Beth looking through finger heart

We Must Get Comfortable with Discomfort

Although here in Colorado it doesn’t feel like summer at all. We’ve had so much rain for the past few weeks-it feels like we’re actually in the middle of April. But I’m so grateful for all the water. Water truly is life and we need it here often.

Also, many blessings to those of you who struggle with father’s day. I give you permission to completely ignore it or fully embrace the grief brought up by it. May these words be a balm for you.

I want to say welcome to those of you who are new here. I usually send my musings out on the new and full moons with all things grief related and how to be with it in a better way.

I don’t have new words for this blog as I’m still in the midst of writing my book.  Hopefully it will be launched later this summer. I just landed on the title and so I will share that with you-

Life Upside Down: The Fall that Lifted Us Through the Transformation of Grief, Love and Quadriplegia. 

What do you think?

It’s a memoir about how my life went upside down after losing my partner to quadriplegia and what I did to come right side up again. As one friend said who has read it, it’s like being a guide book for grief without being one.

Life upside down is how any loss or life transition feels, especially the ones that are so sudden.

If you are in the midst of sudden loss, keep reading…I have taken a blog I wrote during the pandemic for you to reread again. Enjoy and may these words help you along the way.

I’m curious about you and wondering how you’re doing these days?
If you have time, write me back. I love hearing from you. It helps me feel less isolated and alone as I’m not going out and about and running into you in my world. I miss that. I cannot do this alone, knowing how you’re doing helps inform my practice, my musings, my blogs; essentially my offerings.

Sitting down to write this today, I’d love to know what kind of support you need right now as we’re all grieving something.

And lately I just keep thinking about many hard things-the suffering in the world, politics, racism, white privilege, economic privilege. And grief is the part that connects them all.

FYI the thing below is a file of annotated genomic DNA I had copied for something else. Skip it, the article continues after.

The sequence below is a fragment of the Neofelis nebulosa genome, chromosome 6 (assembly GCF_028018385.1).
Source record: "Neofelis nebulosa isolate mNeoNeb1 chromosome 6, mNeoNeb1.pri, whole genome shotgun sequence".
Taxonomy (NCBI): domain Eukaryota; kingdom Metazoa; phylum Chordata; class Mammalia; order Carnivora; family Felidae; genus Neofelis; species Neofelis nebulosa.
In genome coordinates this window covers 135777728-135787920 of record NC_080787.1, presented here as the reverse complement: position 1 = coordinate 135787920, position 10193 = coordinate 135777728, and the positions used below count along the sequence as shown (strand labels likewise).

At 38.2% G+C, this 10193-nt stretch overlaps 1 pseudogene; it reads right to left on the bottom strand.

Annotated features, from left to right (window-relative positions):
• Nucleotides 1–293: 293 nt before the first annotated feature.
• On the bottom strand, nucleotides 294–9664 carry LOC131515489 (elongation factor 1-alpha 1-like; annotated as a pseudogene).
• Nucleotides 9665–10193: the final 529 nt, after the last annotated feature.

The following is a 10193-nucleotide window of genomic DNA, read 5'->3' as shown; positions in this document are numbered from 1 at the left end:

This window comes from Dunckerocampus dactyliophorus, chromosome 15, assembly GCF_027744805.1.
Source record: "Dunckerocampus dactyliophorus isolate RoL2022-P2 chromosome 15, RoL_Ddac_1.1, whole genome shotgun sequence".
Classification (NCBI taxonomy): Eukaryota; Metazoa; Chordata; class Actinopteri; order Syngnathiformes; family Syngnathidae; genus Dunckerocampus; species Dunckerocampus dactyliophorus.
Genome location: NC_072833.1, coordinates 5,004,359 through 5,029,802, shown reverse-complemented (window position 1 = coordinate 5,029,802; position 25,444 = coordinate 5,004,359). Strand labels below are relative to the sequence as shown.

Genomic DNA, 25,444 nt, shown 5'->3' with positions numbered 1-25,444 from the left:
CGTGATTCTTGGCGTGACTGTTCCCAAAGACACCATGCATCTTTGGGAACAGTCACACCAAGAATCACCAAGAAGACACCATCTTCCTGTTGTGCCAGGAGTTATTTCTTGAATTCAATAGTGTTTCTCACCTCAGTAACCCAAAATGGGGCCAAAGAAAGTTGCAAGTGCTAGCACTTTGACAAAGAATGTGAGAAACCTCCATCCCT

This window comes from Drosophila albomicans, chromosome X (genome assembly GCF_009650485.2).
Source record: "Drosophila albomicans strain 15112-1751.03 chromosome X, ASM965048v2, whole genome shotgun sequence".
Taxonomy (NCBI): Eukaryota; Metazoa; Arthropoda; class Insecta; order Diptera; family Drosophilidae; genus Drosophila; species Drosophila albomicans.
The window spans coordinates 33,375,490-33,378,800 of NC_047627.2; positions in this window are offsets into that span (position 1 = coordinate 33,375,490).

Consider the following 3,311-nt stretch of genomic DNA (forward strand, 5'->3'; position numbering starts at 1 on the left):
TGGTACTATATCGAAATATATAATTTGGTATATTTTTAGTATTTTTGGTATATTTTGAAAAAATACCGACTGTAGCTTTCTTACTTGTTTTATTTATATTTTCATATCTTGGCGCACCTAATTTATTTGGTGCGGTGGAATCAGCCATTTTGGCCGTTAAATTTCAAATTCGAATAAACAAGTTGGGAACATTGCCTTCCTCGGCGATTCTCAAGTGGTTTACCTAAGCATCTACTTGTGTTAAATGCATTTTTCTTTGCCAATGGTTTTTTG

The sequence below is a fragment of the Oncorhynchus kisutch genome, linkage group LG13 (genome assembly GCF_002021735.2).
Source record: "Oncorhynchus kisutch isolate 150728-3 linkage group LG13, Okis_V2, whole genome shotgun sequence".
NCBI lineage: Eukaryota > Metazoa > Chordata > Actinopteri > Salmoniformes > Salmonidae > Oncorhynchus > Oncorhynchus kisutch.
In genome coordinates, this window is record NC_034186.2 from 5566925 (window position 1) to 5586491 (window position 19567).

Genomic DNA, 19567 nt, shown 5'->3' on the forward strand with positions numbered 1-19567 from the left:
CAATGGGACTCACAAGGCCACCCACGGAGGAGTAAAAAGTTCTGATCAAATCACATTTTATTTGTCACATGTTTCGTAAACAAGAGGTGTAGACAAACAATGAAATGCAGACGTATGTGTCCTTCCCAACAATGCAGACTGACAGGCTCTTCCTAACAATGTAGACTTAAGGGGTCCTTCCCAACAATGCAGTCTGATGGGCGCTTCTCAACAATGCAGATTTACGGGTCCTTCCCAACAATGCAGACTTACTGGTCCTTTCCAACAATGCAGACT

I’m currently immersed in a class taught by The Black Doula, Sabia Wade, called “A Lifetime is Quarantine: Trauma Skills and Nervous System Understanding for BIPOC (Black, Indigenous, People of Color). I’m being challenged to uncover the layers of my own white privilege and internal hidden racist tendencies. I’m grateful for this inside learning AND I’m so uncomfortable at times. It’s important work and I’m glad to be doing it. If you want to know more, I’m happy to share, ask me.
This brings me back to my main musing lately which is this…how did we get so attached to being so comfortable? How did we get to a place where convenience, ease and positivity became the ever pervasive norm in western culture?


I think of recent high school graduates who have grown up most likely with the message-you can do anything and be anything. Dream it and it will happen.




Actually they/we are learning a different way of being.  And actually it isn’t new, it’s realistic.


Life sometimes sucks. We don’t get what we want. Life is hard. Sometimes we’re disappointed, sad and uncomfortable.


Last October I had the honor and privilege to attend a 5 day grief ritual with African elder Malidoma Patrice Somé. He said something that really struck me, “Grief is being with the discomfort of life.”


I will say that again…


Grief is being in the discomfort of life. 


So, here we are…in a very uncomfortable place. At least I’m here and many others I know. Some aren’t and that’s a whole other blog topic that I won’t touch.


So what do we do with this discomfort?


Part of me wants to give you some sweet remedy to make you feel better. And are you wanting to hear the magic words that’ll diminish your grief and discomfort?


I’m sorry. I can’t fix your grief. 


**Beth wearing the wool body suit after her first Camino trip in 2015**

I’ve been in these shoes before. In fact, I have an entire outfit that I’m comfortable wearing. But, at first, according to one of my clients, grief feels like the only thing you’re wearing is a scratchy heavy wool sweater or body suit that you can’t take off.


So you must either learn to feel the discomfort or go stark naked. Both options aren’t comfortable. (Well, maybe not for some regarding going naked…).


And you can’t simply get rid of it either. You have to learn to wear it or carry it; essentially befriend it. It’s a part of you forever.
So, we must make friends with discomfort and befriend our disappointment. 

We must start teaching the children, that sometimes we don’t get everything we want, and yes good things are possible, but we need a new way of creating that possible.
For one thing, we need each other more than ever. We cannot do this alone.
The tradition that taught me that is from the Dagara Grief Ritual which I’d say is the one thing that helped me the most with my grief.


I had the honor of doing Dagara grief rituals and immersed myself for two years as an assistant for my friend Wendy Kaas. (She received a blessing from the elders of Burkina Faso to lead these West African grief rituals here in the USA).


I learned this:

We cannot do this alone.

Grief is a force that needs to be released and cleaned out; we must tend to our grief on a regular basis.

Grief is as normal as sleeping and eating.

Grief is simply part of being a human being. Grief is part of life.